Cultivation Of Indigo In India During British Era

Education News | Jan-18-2022

Cultivation Of Indigo In India During British Era

If we look around currently we may find out certain things which have evolved around us from the past, mainly due to technology. Most of these multi-purpose things are being used in a single form or not used at all. One such very basic thing is Indigo.

We’re aware of the indigo flower and its rich blue color. These days, this flower is just any other flower for us, but what about decades before?

During the British era, its rich color and unavailability of chemical-based dyes and products made indigo a profitable crop. It was widely used to dye Kalamkari and Morris prints. Thus, it was grown on a large scale for its royal color which attracted the Europeans and soon made India or namely Bengal one of the largest indigo producers.
The main systems indigo was grown by were Nij and Ryoti cultivation systems.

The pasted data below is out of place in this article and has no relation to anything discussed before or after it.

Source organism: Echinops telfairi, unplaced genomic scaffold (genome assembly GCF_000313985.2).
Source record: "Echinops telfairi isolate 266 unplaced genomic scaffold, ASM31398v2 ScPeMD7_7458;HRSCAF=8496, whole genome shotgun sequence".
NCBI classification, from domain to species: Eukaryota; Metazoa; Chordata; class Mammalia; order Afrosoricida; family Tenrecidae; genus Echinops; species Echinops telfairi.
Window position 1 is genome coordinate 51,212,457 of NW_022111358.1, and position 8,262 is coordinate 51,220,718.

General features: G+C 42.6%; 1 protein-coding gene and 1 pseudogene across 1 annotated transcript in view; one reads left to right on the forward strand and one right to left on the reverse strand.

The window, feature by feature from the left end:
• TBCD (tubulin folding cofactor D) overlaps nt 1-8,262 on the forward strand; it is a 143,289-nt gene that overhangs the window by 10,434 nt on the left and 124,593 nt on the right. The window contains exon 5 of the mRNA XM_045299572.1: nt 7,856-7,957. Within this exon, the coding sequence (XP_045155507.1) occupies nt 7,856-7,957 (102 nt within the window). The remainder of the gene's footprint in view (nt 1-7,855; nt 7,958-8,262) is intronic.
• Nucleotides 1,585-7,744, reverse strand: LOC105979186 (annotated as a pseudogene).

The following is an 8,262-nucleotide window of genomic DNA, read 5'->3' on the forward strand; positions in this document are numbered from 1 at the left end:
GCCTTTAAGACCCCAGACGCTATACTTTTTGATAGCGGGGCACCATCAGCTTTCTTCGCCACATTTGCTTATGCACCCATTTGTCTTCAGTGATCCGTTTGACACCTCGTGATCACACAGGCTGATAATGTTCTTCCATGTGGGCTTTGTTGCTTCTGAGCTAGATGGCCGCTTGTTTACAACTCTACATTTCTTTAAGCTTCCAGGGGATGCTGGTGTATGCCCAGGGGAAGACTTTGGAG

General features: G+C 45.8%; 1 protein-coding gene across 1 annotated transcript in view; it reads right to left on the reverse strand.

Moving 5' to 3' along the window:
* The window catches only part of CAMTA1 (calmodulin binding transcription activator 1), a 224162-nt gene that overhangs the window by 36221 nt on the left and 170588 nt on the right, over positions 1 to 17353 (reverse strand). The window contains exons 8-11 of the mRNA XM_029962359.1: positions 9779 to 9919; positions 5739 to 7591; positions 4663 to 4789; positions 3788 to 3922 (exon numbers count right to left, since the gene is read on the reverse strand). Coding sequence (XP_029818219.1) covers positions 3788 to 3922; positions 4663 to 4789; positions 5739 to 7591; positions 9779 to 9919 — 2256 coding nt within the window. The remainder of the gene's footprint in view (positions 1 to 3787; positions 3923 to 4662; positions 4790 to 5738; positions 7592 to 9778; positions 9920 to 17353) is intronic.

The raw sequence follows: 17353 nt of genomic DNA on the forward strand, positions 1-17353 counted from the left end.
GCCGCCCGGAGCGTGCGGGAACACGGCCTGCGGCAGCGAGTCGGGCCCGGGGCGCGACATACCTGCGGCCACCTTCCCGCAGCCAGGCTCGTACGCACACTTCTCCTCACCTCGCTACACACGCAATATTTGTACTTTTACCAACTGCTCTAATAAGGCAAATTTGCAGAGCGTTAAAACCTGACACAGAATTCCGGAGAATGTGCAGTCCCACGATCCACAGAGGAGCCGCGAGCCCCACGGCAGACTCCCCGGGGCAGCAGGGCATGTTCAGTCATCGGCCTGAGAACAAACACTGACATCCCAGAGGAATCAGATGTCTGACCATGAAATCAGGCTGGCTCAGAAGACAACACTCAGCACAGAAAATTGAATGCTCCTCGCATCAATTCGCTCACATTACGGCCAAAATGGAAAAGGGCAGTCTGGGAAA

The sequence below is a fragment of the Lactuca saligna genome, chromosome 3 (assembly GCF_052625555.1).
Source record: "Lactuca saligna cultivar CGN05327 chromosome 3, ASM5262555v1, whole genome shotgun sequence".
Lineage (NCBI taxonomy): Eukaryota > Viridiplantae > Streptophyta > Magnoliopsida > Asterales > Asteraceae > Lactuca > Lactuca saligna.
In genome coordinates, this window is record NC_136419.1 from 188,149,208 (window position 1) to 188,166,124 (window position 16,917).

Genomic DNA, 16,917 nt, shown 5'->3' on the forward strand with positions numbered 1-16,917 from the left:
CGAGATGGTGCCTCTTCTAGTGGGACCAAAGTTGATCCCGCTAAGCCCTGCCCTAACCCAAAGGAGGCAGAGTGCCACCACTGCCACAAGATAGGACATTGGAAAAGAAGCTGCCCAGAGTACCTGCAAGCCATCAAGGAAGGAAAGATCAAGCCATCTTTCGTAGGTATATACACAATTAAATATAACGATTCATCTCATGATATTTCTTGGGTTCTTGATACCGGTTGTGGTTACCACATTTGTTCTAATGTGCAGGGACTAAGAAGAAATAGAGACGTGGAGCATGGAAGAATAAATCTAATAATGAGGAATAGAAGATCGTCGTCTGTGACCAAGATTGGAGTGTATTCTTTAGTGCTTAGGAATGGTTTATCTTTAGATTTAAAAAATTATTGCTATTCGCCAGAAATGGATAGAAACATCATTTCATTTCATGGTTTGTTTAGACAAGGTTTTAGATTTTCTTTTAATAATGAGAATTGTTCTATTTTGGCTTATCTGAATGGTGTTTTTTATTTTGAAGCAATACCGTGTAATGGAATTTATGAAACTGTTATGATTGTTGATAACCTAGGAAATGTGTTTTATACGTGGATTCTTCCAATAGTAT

Nij Cultivation: The cultivation of indigo was done by the planter in lands he directly had control over, either bought or rented. The main problem with this type of cultivation was that many planters couldn’t expand their areas for cultivating. Conflicts arose and the number of laborers depreciated.

Ryoti Cultivation: The cultivation of indigo was done by pressurizing the ryots to sign a contract and provide loans. They refused to use good soil, paid far less than what was deserved and this cycle never ended.

This unfair treatment soon led to The Blue Rebellion in which the ryots refused to be under the British’s unfair expectations and started to rebel. An indigo commission was formed by the British and sooner or later it was declared that the ryots need not grow indigo and that they shall just finish their existing contracts. Therefore, the indigo cultivation collapsed in Bengal.

By : Toshani Mehra
Delhi Public School Greater Noida